Did you know that southern Italy is home to three volcanoes? Mount Etna, Mount Vesuvius and Stromboli are the three most active volcanoes located in southern Italy; two in Sicily and one in Naples. No wonder this part of Italy is so beautiful as a result of these volcanic eruptions. Due to its geological nature, southern Italy has suffered volcanic eruptions, landslides and earthquakes which have changed the landscape over time.
Landscapes shaped by volcanoes
It is this very beauty that takes the visitor’s breath away. Tufa rock, granite, limestone, rugged cliffs, incredible gorges, small islands are just some of the volcanic landscapes you will find in this part of Italy. Millions of visitors return year after year, mesmerised by its beauty. Road tunnels carved out of the rock were created to allow people to travel from one area to another.
Before that, it was difficult for people to travel. Nowadays, you can reach almost all towns in different regions. You are probably wondering why people still live near the slopes of the volcano. Could it be because the soil is so fertile in these volcanic towns that people do not want to move away. The land is so fertile that it produces the tastiest fruits and vegetables.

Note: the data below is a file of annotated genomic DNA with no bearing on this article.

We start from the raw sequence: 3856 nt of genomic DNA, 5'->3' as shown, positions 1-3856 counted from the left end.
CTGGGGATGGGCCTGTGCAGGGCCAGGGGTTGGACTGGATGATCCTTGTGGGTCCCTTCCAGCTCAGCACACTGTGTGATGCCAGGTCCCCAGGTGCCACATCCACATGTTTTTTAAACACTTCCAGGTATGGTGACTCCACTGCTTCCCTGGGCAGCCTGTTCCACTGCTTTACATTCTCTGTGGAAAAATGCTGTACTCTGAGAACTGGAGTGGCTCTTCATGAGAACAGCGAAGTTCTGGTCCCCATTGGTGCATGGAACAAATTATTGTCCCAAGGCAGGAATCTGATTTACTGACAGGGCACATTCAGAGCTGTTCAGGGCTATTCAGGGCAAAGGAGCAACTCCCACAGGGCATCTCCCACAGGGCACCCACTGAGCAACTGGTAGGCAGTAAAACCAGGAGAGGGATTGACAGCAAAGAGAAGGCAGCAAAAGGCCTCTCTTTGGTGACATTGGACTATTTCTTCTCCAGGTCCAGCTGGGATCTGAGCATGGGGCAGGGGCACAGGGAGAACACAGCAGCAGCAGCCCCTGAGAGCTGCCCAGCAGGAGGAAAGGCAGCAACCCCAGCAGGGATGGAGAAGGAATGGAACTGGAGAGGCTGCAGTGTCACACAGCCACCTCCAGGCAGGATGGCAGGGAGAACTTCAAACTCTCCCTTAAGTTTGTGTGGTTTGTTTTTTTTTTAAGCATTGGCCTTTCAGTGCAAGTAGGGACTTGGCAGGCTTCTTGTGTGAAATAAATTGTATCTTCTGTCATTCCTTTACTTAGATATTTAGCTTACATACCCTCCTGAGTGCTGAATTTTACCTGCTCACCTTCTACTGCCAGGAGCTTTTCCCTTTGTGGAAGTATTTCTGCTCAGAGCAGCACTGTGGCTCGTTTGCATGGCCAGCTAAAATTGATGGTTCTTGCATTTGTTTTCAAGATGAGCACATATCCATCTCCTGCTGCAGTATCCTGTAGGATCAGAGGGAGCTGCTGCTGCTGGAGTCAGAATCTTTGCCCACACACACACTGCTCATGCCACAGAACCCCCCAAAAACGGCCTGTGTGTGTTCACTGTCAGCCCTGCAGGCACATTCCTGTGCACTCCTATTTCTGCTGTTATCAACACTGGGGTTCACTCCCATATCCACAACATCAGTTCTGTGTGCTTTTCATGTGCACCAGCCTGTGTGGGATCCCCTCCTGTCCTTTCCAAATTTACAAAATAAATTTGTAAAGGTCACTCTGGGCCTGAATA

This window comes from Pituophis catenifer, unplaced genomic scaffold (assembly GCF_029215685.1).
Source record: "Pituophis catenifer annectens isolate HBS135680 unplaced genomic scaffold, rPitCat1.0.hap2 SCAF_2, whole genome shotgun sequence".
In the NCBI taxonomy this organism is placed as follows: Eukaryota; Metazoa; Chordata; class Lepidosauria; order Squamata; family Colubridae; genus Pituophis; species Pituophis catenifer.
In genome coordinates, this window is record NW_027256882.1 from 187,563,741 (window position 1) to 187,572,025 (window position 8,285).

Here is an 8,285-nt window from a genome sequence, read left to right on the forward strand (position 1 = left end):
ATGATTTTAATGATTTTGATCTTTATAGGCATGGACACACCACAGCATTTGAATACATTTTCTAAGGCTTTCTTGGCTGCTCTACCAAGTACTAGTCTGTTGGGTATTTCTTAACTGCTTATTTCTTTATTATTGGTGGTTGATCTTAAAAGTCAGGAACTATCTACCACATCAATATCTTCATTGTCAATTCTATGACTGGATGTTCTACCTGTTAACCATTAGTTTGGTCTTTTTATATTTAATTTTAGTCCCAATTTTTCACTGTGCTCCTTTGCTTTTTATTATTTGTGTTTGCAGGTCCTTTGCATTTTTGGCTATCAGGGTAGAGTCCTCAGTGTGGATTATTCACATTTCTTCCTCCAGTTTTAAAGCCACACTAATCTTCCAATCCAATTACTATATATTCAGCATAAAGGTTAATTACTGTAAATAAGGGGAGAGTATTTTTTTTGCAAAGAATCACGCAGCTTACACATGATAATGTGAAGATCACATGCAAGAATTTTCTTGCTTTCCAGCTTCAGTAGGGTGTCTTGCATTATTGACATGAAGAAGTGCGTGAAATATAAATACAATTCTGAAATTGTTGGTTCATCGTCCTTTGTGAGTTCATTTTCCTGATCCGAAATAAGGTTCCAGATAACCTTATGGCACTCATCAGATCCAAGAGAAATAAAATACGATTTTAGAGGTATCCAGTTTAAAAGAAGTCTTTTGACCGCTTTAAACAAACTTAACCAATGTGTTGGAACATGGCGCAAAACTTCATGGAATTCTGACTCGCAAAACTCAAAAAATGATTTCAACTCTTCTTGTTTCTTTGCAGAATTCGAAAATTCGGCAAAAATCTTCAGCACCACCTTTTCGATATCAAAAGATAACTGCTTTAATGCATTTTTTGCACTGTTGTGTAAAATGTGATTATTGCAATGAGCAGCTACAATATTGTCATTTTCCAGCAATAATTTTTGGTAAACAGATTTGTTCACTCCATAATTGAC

Agricultural land near volcanoes
Agriculture plays an important part. This has been their homeland for many years and they can live very well off the land. As it is so fertile along with a pleasant climate, everything grows extremely well thus giving the produce its unique flavour. It would be difficult to give this up. However, the threat of living in the vicinity of volcanoes is real.
Many people have left their towns, others have remained and refuse to move. Currently, there are evacuation plans in force and they test them every so often. These volcanic regions have made these towns rich with the amount of visitors they get. The local produce attracts the tourists as well as the inhabitants. The tomatoes of Marzano in Naples and the pacchino cherry tomatoes in Sicily are fine examples for their distinct flavour.
Living close to the volcanoes of Vesuvius and Etna
The tomatoes from these areas are distributed all over Italy and exported around the globe. Citrus and exotic fruits are in abundance and vineyards stretch for miles. The best DOC wines are made from the grapes grown on the slopes of Vesuvius and Etna. Falanghina and Nerello Mascalese are just two fine examples. You can read more about wines here. You will see agricultural land everywhere you go.